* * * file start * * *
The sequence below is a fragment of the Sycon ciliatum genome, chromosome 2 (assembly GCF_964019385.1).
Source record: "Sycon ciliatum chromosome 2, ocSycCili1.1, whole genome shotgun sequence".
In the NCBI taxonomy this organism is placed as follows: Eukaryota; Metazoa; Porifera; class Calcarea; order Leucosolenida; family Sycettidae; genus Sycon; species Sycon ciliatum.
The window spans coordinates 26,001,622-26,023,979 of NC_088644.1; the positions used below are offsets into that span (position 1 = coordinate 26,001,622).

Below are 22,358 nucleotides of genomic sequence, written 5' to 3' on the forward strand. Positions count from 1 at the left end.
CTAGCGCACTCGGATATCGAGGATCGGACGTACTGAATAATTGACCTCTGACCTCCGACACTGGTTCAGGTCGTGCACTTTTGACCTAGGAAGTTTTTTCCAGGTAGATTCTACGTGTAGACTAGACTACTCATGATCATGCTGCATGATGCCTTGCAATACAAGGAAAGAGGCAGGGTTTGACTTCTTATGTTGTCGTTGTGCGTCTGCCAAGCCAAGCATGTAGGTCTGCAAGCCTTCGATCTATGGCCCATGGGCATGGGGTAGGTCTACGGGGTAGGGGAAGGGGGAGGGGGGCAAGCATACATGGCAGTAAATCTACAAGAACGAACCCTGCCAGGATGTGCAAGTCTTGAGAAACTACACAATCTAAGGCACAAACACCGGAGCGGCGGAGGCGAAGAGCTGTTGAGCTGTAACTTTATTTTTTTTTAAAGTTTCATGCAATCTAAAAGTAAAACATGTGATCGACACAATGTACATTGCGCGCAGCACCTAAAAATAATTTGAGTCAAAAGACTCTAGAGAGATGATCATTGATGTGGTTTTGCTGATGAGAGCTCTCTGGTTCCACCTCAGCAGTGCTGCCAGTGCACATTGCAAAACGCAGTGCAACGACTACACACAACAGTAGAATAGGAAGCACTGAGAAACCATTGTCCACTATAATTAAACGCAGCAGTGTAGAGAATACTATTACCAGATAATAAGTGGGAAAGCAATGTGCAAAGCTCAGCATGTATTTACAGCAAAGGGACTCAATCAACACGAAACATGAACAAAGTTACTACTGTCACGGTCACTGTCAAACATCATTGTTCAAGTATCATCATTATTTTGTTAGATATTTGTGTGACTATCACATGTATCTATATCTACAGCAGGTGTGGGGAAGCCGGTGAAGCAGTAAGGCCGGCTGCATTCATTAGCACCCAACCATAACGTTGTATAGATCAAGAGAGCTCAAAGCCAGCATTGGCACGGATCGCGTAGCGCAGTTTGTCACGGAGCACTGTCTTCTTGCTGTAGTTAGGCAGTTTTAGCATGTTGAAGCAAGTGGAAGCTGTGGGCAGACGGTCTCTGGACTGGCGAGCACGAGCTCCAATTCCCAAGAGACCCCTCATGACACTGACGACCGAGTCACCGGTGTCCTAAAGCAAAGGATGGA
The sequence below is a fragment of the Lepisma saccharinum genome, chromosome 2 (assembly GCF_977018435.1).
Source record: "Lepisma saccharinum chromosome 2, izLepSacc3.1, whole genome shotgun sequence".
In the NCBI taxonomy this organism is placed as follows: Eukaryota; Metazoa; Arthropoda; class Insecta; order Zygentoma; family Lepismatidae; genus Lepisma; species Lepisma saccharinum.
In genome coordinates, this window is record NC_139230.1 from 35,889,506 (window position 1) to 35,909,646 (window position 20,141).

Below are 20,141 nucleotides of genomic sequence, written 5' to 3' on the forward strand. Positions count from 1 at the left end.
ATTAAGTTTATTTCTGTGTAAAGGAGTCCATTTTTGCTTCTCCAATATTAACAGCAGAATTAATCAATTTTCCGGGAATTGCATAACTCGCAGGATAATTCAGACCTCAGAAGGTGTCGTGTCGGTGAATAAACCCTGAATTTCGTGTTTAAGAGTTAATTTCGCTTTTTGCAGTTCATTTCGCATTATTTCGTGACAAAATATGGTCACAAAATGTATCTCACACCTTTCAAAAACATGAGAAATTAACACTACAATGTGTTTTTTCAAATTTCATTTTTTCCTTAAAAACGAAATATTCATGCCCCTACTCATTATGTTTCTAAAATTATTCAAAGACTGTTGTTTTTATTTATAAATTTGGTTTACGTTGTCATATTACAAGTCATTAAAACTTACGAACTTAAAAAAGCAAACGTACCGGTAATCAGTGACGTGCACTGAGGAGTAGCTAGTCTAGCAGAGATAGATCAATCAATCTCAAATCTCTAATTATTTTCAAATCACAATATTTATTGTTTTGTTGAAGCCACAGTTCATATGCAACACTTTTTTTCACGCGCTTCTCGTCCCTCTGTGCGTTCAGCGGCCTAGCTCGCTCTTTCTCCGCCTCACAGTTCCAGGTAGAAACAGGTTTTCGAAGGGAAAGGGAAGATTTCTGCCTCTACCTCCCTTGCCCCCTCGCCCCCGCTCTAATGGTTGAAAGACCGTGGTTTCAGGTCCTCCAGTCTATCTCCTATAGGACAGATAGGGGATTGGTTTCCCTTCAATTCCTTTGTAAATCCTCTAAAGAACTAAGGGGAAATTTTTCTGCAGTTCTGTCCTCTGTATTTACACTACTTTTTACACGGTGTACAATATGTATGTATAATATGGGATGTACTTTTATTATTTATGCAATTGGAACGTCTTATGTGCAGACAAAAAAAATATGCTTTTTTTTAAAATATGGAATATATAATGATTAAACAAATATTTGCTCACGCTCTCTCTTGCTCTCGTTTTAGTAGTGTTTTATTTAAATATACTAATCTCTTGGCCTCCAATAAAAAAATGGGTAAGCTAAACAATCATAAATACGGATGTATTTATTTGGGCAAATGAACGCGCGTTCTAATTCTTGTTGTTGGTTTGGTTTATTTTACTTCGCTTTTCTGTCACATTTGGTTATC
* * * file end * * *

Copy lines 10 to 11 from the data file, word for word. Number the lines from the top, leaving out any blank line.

In genome coordinates, this window is record NC_139230.1 from 35,889,506 (window position 1) to 35,909,646 (window position 20,141).

Below are 20,141 nucleotides of genomic sequence, written 5' to 3' on the forward strand. Positions count from 1 at the left end.